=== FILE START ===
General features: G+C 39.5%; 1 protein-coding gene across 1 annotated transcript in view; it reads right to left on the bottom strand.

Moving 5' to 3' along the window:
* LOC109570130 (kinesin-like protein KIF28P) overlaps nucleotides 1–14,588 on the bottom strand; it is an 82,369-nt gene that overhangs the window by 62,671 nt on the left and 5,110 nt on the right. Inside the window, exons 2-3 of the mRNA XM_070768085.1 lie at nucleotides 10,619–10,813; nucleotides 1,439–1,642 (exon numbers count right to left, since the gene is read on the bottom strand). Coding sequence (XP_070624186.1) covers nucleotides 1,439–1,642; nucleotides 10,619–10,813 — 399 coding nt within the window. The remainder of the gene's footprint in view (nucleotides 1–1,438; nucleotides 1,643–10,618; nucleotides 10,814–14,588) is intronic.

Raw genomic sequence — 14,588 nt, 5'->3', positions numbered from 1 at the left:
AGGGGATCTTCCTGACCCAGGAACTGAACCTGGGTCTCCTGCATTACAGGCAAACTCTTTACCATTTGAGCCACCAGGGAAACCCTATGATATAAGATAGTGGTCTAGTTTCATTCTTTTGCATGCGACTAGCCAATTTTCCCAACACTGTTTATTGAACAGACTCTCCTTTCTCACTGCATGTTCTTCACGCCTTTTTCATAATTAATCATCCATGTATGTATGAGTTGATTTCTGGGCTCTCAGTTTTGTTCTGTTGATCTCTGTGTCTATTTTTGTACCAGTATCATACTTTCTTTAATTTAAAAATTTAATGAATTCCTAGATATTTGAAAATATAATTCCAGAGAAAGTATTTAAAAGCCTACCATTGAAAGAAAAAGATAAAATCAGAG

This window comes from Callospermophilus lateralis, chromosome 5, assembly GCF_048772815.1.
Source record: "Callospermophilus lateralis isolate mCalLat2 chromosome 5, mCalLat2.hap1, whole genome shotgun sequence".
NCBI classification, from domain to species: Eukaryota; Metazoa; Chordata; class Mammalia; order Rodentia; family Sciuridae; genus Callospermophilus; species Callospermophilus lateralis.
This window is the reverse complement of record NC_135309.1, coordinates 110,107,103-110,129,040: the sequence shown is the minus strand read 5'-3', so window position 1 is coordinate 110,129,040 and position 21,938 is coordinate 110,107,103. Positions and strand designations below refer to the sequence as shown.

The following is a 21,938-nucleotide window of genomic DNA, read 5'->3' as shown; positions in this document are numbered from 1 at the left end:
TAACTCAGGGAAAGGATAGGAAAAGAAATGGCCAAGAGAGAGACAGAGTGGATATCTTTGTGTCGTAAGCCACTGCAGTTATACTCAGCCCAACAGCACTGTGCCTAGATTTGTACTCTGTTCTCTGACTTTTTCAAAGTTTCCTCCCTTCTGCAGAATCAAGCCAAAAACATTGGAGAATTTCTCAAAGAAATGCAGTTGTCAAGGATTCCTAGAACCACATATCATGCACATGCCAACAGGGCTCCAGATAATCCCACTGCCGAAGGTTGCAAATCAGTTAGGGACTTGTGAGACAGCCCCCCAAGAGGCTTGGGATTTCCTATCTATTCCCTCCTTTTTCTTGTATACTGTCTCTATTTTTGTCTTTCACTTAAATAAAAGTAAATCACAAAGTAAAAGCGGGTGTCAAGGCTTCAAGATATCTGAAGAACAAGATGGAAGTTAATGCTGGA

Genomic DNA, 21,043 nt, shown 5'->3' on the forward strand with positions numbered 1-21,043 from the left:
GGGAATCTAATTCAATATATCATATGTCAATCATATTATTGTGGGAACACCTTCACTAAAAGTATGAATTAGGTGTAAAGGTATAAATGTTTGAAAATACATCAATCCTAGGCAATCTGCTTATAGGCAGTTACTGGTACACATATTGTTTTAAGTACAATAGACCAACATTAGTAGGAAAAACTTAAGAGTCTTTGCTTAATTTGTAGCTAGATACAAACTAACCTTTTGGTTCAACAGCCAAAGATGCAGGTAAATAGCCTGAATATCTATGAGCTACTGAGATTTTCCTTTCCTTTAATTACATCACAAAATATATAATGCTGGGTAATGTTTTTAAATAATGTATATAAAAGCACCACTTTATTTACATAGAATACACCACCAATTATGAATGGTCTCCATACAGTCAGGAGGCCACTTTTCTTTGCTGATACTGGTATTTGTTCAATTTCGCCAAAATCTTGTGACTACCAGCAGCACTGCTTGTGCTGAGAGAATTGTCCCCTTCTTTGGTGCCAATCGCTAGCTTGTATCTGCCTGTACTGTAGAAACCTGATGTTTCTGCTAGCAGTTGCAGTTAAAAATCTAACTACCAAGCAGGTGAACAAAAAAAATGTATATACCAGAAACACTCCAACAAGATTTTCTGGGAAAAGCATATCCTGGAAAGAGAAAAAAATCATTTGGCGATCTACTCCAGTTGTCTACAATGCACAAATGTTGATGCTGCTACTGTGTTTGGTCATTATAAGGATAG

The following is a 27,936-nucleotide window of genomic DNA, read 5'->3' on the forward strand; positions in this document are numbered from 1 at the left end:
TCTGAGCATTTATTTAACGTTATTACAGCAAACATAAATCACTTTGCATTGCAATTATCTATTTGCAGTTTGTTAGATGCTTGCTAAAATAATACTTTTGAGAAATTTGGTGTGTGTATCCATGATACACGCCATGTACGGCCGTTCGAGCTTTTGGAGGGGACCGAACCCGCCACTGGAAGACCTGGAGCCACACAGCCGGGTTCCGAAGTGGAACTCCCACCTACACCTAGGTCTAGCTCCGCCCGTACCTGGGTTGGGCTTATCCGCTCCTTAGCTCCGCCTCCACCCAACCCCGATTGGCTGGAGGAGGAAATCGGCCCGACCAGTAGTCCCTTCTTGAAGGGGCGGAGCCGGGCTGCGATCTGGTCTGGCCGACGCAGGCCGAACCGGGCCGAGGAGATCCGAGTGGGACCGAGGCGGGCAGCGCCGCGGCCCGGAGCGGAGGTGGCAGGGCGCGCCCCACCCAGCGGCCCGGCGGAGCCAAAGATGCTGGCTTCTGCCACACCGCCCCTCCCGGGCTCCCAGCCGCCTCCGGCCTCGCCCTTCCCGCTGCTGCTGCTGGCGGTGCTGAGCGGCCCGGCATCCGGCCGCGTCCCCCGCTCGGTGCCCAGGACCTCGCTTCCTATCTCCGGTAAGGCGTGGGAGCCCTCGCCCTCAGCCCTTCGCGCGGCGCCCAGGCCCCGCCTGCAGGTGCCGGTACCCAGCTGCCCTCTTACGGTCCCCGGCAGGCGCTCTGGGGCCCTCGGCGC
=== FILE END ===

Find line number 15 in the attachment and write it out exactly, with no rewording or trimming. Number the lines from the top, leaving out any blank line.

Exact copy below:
TCTGAGCATTTATTTAACGTTATTACAGCAAACATAAATCACTTTGCATTGCAATTATCTATTTGCAGTTTGTTAGATGCTTGCTAAAATAATACTTTTGAGAAATTTGGTGTGTGTATCCATGATACACGCCATGTACGGCCGTTCGAGCTTTTGGAGGGGACCGAACCCGCCACTGGAAGACCTGGAGCCACACAGCCGGGTTCCGAAGTGGAACTCCCACCTACACCTAGGTCTAGCTCCGCCCGTACCTGGGTTGGGCTTATCCGCTCCTTAGCTCCGCCTCCACCCAACCCCGATTGGCTGGAGGAGGAAATCGGCCCGACCAGTAGTCCCTTCTTGAAGGGGCGGAGCCGGGCTGCGATCTGGTCTGGCCGACGCAGGCCGAACCGGGCCGAGGAGATCCGAGTGGGACCGAGGCGGGCAGCGCCGCGGCCCGGAGCGGAGGTGGCAGGGCGCGCCCCACCCAGCGGCCCGGCGGAGCCAAAGATGCTGGCTTCTGCCACACCGCCCCTCCCGGGCTCCCAGCCGCCTCCGGCCTCGCCCTTCCCGCTGCTGCTGCTGGCGGTGCTGAGCGGCCCGGCATCCGGCCGCGTCCCCCGCTCGGTGCCCAGGACCTCGCTTCCTATCTCCGGTAAGGCGTGGGAGCCCTCGCCCTCAGCCCTTCGCGCGGCGCCCAGGCCCCGCCTGCAGGTGCCGGTACCCAGCTGCCCTCTTACGGTCCCCGGCAGGCGCTCTGGGGCCCTCGGCGC